Up close with the new SRT Viper
America bites back! How Detroit's scariest sports car sharpened its fangs
Posted: 15 Jun 2012
But when the last-gen Viper ACR could lap the Nordschleife in under seven-and-a-half minutes, you get the feeling these guys know how to set up a fast car. And the solid base should give the new suspension a decent platform to push from: the regular car will get top-notch Bilstein shocks, and the GTS gets a two-stage adjustable ‘Damptronic’ system, allowing you to switch from Street to Track via a button in the cabin.
“The Track setting is a big jump from the base car, so the Street setting is a little softer, following feedback from owners who want to be able to drive their significant other out to events,” says Ruedisueli, looking thoughtful. Possibly also people who come straight from driving that 911 or Audi R8 and aren’t quite prepared for the rudimentary characteristics of the old Viper, even if they liked the brawny all-American muscle-car attitude and very – how to put this? – ‘specific’ dynamic characteristics. Ah yes, the Viper ‘characteristics’. It’s fair to say the Viper has a bit of a reputation, with precisely no cars rivalling its hit rate on the wall of shame that is wreckedexotics.com. Twenty-three pages of unintentional carnage (Ford GT, six pages; Ferrari 599, three pages) attest to the fact that the Viper only featured the rudimentary traction-control systems attached to your ankles.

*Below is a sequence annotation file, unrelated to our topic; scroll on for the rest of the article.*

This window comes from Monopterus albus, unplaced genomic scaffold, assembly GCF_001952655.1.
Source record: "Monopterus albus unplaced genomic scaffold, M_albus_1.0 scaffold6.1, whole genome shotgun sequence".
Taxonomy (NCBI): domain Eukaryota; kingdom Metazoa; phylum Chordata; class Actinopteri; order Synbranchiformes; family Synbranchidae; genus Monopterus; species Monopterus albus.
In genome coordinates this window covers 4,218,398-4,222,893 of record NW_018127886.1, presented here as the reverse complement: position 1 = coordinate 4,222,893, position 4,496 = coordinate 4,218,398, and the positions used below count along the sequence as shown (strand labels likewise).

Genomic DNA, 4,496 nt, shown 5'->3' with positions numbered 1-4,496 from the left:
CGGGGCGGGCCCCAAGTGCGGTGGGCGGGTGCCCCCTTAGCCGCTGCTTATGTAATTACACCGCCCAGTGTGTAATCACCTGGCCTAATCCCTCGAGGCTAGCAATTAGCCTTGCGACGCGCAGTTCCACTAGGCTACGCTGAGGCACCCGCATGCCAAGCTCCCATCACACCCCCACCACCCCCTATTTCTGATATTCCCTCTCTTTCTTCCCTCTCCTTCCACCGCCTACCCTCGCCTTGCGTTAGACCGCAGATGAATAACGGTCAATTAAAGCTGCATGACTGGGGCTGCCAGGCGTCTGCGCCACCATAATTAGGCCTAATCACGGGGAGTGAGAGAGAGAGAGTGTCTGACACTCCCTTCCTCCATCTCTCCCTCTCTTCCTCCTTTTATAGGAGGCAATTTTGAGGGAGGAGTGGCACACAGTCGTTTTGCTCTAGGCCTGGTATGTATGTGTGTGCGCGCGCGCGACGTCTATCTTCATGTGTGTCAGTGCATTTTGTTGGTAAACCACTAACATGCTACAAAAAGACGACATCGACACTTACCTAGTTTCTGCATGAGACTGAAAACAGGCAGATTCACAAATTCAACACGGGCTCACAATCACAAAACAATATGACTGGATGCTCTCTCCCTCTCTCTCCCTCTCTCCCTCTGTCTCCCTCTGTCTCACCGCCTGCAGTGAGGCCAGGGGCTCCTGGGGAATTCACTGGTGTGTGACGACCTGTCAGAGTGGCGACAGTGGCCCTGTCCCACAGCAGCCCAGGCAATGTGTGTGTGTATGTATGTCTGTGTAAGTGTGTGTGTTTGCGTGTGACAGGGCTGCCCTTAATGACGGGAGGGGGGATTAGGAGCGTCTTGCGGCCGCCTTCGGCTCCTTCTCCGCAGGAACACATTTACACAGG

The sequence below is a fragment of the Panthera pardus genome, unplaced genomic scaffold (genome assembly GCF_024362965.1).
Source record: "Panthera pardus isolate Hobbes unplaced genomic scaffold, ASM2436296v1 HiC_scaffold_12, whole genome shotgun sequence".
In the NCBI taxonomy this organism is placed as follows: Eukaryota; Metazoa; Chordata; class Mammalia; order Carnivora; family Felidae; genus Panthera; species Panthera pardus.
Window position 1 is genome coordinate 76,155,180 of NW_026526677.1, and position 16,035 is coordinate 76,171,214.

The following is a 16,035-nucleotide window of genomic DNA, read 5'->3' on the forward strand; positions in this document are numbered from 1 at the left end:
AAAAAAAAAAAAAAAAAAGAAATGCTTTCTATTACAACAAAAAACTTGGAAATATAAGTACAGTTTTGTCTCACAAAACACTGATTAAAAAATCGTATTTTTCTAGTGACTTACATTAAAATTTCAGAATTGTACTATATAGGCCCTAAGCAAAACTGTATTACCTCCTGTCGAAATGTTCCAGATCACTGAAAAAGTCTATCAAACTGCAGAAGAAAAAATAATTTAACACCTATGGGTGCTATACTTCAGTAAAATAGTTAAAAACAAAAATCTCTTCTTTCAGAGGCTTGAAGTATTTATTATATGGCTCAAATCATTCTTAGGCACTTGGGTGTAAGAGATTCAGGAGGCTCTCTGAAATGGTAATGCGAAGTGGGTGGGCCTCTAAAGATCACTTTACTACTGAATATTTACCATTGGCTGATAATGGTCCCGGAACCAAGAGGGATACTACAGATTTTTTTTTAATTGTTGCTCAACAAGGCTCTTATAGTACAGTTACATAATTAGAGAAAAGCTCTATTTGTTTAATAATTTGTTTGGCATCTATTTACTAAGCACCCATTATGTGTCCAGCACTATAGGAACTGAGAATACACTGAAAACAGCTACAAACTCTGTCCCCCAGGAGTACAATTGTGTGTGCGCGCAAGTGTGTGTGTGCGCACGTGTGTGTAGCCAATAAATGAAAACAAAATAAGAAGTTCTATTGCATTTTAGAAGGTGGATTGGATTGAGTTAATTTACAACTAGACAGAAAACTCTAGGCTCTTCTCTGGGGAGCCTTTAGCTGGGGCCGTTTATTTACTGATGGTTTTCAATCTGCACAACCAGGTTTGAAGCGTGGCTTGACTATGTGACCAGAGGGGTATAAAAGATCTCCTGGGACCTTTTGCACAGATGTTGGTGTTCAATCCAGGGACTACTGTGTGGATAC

Any time you strapped yourself in, you were painfully aware that you were operating without a safety net. In the dry, it was a handful in the same way as, say, wrestling a bull is a handful. In the wet, show it anything but respect, and a Viper would have you sitting in a field, picking bits of plastic dashboard out of your teeth before you could say, “I’m pretty sure it won’t wheelspin in third…”